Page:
Spiders have neither bones nor bone marrow tissue; their hemolymph does not contain erythrocytes.

Hemolymph contains cells called “hemocytes”, which are part of spiders’ immune systems. Hemocytes defend against infection by engulfing an invading microorganism and either destroying it outright in a process called “phagocytosis” or essentially walling it off from the rest of the spider’s body by forming a cyst or nodule (Resh and Carde 2009).

Vertebrate blood also contains phagocytic immune cells called neutrophils, monocytes, and macrophages, but these cells are different from the hemocytes found in spider hemolymph.

Oxygen-binding pigment

Another major difference between blood and hemolymph is how each carries oxygen.

In vertebrate blood, oxygen is carried by the hemoglobin molecules found by the millions in each erythrocyte. Hemoglobin is a complex protein made of two parts: an iron-containing pigment called “hematin” and a protein called “globulin”. Oxygen is attracted to hemoglobin and binds to it readily to form a combination molecule called “oxyhemoglobin”. Oxyhemoglobin is an unstable compound and releases its oxygen to cells as the erythrocytes swirl through the blood stream.

In arthropod hemolymph, oxygen is carried by a completely different molecule called hemocyanin (Rehm et al. 2012). Unlike hemoglobin, which is iron-based and red, hemocyanin is copper-based and therefore bluish-green.

True spiders transport oxygen using hemocyanin. However, arachnids classified in taxon Apulmonata have lost their hemocyanin; these include harvestmen (order Opiliones), pseudoscorpions (order Pseudoscorpiones), wind scorpions (order Solifugae), and mites and ticks (order Acari) (Rehm et al. 2012).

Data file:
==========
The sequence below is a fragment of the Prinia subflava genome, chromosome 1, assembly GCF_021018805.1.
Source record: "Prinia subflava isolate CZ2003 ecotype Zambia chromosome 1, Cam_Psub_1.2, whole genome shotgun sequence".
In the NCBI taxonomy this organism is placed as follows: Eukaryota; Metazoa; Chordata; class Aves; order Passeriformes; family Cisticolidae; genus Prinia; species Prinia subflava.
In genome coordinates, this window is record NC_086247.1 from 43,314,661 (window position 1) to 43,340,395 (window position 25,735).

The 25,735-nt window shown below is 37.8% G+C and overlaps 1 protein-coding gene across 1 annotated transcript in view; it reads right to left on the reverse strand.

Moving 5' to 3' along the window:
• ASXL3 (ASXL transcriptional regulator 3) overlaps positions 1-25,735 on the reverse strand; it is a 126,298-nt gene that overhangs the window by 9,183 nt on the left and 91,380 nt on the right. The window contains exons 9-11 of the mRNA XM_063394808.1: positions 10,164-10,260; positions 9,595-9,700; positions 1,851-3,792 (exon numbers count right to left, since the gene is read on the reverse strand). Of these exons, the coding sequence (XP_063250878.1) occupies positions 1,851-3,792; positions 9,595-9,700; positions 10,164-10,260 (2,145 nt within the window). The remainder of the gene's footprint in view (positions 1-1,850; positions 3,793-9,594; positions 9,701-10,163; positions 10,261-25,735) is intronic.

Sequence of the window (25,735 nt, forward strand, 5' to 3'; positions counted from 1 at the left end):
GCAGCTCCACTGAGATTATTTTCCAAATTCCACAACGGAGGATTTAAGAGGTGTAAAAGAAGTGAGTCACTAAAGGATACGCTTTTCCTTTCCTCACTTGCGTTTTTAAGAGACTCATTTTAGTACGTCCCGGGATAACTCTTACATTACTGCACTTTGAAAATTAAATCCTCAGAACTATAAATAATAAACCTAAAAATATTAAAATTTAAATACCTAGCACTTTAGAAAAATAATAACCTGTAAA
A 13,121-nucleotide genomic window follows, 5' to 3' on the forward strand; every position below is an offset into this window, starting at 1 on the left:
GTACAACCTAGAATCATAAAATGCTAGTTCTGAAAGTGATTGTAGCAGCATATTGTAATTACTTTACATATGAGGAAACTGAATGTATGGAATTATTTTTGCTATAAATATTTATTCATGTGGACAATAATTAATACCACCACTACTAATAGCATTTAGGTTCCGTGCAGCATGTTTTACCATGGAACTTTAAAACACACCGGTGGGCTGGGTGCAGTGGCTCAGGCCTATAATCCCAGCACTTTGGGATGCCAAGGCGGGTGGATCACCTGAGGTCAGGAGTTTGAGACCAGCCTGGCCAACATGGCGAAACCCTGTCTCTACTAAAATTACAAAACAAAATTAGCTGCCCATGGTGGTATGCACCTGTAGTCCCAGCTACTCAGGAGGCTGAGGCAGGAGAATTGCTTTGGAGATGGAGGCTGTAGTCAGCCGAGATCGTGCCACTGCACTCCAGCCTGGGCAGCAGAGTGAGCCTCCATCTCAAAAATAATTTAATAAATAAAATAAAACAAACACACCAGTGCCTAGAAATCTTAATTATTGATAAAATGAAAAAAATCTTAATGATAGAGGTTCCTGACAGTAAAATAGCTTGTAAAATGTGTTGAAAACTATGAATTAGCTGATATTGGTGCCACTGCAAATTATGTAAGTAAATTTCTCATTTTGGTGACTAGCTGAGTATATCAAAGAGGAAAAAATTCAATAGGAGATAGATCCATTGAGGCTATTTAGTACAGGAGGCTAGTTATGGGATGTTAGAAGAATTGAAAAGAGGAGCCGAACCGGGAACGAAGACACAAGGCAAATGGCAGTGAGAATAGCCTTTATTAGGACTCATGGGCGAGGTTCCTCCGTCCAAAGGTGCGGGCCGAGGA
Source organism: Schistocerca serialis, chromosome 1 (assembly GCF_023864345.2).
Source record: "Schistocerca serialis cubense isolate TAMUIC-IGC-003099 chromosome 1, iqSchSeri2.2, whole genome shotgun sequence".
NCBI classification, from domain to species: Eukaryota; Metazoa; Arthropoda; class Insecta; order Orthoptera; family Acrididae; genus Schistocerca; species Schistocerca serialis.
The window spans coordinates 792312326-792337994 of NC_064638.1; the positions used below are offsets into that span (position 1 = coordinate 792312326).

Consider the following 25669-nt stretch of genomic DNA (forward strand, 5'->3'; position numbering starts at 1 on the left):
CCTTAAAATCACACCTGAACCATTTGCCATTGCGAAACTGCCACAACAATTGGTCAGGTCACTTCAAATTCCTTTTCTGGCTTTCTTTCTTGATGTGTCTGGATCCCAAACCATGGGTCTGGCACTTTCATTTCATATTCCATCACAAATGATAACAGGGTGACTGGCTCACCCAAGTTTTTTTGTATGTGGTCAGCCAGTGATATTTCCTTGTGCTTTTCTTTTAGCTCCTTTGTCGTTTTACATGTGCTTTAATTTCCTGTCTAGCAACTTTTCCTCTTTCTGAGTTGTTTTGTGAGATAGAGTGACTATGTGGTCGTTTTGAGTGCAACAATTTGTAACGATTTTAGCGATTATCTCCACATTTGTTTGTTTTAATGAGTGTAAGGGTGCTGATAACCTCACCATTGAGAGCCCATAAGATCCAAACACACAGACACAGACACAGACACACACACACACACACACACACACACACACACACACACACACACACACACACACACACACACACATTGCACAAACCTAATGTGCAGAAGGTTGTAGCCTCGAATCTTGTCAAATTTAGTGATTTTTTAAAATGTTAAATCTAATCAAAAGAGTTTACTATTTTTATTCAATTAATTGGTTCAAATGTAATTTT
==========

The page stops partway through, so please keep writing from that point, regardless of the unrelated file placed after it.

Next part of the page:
Movement throughout the body

Spiders and other arthropods have open circulatory systems. Also called “lacunar” systems, these open circulatory systems are very different from the closed systems found in humans and other vertebrate animals.

Vertebrate circulatory systems are called “closed” because blood is fully contained within blood vessels (arteries, arterioles, capillaries, venules, and veins) during its passage through the body. Blood never leaks into the interstitial space (the area between cells) or mixes with extracellular fluid (fluid found outside cells) unless the blood vessel wall is injured, allowing the contents to escape.

Spiders – like all arthropods – have a totally different internal design. They have no veins and no physical separation between their hemolymph and their interstitial fluid (the fluid between individual cells).

Hemolymph leaves the heart through arteries but then washes freely into and through the body cavity, which is called a hemocoel. As it circulated through the hemocoel, the hemolymph releases oxygen, nutrients, hormones, electrolytes, etc. to the cells and picks up carbon dioxide and other waste products.

Eventually, hemolymph collects into spaces called “venous sinuses” and returns to the heart through tiny holes in the heart wall called “ostia” (Pechenik 2000).

A black, brown, and tan orb weaver spider (possibly an Araneus nordmanni) hanging upside down in a dew-dotted web.
An orb weaver spider (possibly an Araneus nordmanni) hanging upside down in its web.

Mechanical power

Spiders use their hemolymph to move their bodies; it transmits force generated by muscles through volume and pressure changes. This means of both generating movement and using circulatory system fluid is unique to true spiders. No other animal, including other arthropods, uses this method to move.